EK: We stopped to watch these guys play this game (I think “Go”?) for a few minutes. I don’t think they minded that we were photographing them. Watching these kinds of games, posted up on old produce boxes, reminds me of the strong and deep community in Chinatown.

HJ: As we walked down Canal, this couple was shooting photos on their smartphone of everything building and person they saw. Not unlike what we were doing. One of my favorite things to do when shooting a space is to turn the camera on the photo-takers. The people in the places we shoot so often become hyperaware of their presence in front of our lenses. They operate as involuntary characters in our drama. But the tourists, the interlopers, and the photographers we leave out of the frame. They don’t fit the story we want to tell. But they are just as much part of it.

EK: The street was very crowded at this hour, but this woman was on the move. I love the way she is pushing through the hoards of people with her hand. She could not be stopped.

HJ: Red is such an important color in Chinese culture. It means so many things. Prosperity, good health, good luck, happiness. But what struck me here was the different shades. The translucent red of the take-away bag that all the restaurants in Chinatown use, the maroon of the father’s sweater, and the identical primary reds of the mother and son’s hoodies.

EK: This is a classic Chinatown scene. I love the on-lookers: not sure if they’re waiting for their turn or if they’re scrutinizing this cast of players or if they’re just watching their friends play.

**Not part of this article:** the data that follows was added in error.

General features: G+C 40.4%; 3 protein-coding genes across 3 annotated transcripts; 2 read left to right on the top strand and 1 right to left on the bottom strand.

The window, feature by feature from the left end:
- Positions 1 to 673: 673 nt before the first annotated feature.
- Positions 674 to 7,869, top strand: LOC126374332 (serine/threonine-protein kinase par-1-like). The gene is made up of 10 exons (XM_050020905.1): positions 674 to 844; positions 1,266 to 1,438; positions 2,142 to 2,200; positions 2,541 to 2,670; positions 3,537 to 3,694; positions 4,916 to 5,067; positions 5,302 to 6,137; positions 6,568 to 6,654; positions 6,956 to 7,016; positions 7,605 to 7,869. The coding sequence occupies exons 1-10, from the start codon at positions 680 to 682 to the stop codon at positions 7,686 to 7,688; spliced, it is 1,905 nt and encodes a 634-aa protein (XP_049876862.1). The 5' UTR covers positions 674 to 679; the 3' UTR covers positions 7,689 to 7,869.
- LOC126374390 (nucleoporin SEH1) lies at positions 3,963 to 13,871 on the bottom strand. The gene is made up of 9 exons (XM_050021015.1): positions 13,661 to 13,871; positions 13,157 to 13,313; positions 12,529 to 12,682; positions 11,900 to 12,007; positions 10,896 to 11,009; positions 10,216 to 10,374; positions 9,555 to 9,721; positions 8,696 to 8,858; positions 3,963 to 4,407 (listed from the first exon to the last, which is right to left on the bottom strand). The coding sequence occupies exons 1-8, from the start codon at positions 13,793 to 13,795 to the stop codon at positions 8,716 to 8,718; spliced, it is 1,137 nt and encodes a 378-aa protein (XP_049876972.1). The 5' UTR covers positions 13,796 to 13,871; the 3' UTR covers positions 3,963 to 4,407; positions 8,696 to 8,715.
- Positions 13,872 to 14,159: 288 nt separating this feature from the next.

HJ: This market underneath the Manhattan Bridge is a spot that I keep going back to photograph. What has always struck me is how it acts as a distillation of Chinatown: it exists solely to service locals. It has nothing to do with the tourists who might pass it by or the young Manhattan and Brooklynites who want cheap produce. You have to meet it on its own terms: the prices are written in Chinese, the produce is almost exclusively ingredients popular in Chinese cuisine, the sellers speak little English.

EK: I kept mentioning to Harrison that there’s this one shop where lotto tickets litter the entire floor. This wasn’t that shop, but the storefront reminded me of it. This window is so busy: signs from the lotto coupled with Chinese pro-cure regiments.

HJ: I love shooting street scenes as wide as possible sometimes. Street photography is so based around capturing that “decisive moment” and I love to try to capture those. But sometimes, I think it can be just as powerful to capture a kind of nothingness happening. The space between those moments. An anti-moment. That’s where most of us live our lives anyways.